Museums have the power to support artists not just by giving them exhibitions, but by acquiring their work, as well. By embracing artwork by a diverse group of practitioners, museums can create a more equitable public understanding of art and artists. Done right, this helps guard against the case of under-recognized artists who don’t get their due as a result (most often) of their gender, ethnicity, or socioeconomic status. When future generations think of the art of the early 21st century, they’ll conceive a group that extends far beyond white men. Collecting institutions have the power to push this reality even further.
Carin Kuoni, the director of the Vera List Center for Art and Politics at the New School, adds that it’s no longer sufficient to just show art by a varied group of individuals. “There is an expectation that museums and cultural institutions have to change structurally and have to be reflective of the constituents they serve and the programs they deliver,” she says. Everything about a museum, from its governing board to its shows, should reflect the same values.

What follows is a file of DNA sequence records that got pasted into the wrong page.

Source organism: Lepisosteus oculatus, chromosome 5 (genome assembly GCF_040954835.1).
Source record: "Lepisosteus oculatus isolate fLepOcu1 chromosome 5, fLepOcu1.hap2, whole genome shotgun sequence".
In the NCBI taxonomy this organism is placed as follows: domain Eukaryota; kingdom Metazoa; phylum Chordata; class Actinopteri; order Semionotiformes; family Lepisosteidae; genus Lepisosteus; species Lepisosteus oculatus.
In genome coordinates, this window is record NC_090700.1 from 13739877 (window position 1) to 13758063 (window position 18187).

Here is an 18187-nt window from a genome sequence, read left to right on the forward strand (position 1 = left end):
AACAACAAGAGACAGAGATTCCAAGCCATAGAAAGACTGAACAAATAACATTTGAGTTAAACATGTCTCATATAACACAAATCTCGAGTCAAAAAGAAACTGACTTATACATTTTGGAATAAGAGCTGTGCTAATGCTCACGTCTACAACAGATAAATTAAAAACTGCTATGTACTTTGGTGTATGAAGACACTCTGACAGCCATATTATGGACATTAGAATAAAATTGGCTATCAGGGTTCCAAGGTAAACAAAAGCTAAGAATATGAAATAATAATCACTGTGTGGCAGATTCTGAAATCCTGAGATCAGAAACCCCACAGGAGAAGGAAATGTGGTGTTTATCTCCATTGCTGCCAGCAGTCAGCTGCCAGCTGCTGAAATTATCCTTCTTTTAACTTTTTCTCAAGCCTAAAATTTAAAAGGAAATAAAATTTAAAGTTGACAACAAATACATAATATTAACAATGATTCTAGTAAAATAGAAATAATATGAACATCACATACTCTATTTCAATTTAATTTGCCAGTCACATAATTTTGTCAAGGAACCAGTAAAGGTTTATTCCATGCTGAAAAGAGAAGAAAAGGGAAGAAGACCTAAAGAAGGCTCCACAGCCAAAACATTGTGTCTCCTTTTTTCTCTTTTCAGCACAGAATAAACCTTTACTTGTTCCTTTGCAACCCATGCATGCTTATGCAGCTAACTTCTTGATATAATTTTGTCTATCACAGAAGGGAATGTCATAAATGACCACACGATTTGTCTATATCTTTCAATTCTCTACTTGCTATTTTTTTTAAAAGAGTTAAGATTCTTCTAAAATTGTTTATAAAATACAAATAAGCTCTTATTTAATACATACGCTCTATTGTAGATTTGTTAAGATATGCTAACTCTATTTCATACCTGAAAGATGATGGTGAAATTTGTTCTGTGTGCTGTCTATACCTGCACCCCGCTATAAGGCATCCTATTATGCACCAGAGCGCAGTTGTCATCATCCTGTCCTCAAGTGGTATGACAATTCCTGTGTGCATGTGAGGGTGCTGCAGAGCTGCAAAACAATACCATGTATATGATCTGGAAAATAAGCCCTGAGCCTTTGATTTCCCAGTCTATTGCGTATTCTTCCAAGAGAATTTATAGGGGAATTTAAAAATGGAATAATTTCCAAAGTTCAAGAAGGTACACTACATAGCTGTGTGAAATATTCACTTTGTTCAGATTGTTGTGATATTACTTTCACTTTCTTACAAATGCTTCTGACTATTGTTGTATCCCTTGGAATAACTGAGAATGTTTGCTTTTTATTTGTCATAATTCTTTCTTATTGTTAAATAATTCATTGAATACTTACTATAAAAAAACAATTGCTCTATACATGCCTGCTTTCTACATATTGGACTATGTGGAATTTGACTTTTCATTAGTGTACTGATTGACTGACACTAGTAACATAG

Similarly, Bishop writes that “representation of the other is not enough.” An institution must address societal issues and movements in its displays and its educational offerings. She praises the Reina Sofía’s free, intensive seminars on critical practices and workshops, which teach teenagers how to view the museum itself—not just the art inside. (That museums are the venue for and creator of such forums designed for their own critique is an ironic problem that, probably, has no real solution.)